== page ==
Tools of the Architect Exhibition

Methods and Analysis

At the Chair of Methods and Analysis we try to learn about architecture and the built environment in two interrelated ways:

On the one hand  by studying and testing the tools and procedures – the methods – that have been, are being, or can be used by architects in the production of the built environment.

On the other hand by studying parts of that built environment critically or systematically; analysing them, in order to understand some of the components, logics, and processes that could further inform them.

Based on these two premises, we have assembled this small selection of projects which represents our collective interests and ambitions. All of these projects were developed by students between 2014 and 2017, in courses offered by the Chair at the Bachelors and Masters levels of education. 

A threefold structure

Each of these projects is presented as a triptych.

The first panel of each triptych represents an architectural question. This question has been defined or formulated as the result of analysing a specific situation in a particular way.

The second panel represents a method: tools and procedures that appear useful to confront that particular question.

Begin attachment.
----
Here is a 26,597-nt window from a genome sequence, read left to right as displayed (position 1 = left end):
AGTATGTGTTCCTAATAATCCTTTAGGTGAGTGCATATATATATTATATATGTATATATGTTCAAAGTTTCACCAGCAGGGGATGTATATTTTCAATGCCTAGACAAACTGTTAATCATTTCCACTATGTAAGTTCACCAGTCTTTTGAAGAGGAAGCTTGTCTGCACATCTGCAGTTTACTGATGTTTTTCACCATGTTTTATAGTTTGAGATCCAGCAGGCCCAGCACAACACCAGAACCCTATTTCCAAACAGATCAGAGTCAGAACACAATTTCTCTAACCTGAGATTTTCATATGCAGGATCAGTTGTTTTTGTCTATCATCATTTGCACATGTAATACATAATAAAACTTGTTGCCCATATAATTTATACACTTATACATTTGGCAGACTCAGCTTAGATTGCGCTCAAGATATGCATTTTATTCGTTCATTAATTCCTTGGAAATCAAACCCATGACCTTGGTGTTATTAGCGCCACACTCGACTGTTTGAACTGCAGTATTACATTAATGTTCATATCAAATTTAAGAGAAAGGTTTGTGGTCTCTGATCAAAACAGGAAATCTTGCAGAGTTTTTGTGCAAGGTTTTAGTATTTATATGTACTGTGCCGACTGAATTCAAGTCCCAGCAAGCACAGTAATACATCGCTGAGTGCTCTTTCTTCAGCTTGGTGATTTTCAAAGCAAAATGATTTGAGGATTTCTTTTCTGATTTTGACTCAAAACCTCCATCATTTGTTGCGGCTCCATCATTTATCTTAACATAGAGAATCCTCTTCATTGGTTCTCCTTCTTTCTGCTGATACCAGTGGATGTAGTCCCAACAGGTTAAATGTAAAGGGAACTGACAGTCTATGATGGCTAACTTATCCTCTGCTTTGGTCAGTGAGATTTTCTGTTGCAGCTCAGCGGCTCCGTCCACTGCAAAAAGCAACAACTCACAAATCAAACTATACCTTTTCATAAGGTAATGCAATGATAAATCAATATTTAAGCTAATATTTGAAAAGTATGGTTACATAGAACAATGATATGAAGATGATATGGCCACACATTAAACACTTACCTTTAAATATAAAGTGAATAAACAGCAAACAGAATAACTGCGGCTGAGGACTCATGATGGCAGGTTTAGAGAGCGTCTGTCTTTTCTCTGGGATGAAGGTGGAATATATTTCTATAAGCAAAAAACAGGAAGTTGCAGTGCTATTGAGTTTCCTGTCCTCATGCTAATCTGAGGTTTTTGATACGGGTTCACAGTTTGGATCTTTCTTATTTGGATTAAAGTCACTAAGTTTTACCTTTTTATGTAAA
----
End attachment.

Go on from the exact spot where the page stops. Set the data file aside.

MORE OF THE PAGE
The third panel represents the confrontation of that question and method. We understand this result not only as a project, but as the architectural knowledge produced in the process, or what we have learned.

The condition to learn about architecture

As these student projects illustrate, the formative process from question to result spans from the Delft tradition of plan analysis, to the definition of distinct architectural positions, based on the acknowledgment and study of architectural epistèmes – or broader systems of architectural knowledge.  

Despite their different approaches or degrees of complexity, these projects testify that our ambition to learn about architecture is strongly based on a critical and rigorous analysis of the built environment; and, on our study and use of simple and reliable architectural methods, such as drawing writing and modelling.

We claim that operative interrelations between methods and analyses establish the condition to learn about architecture.

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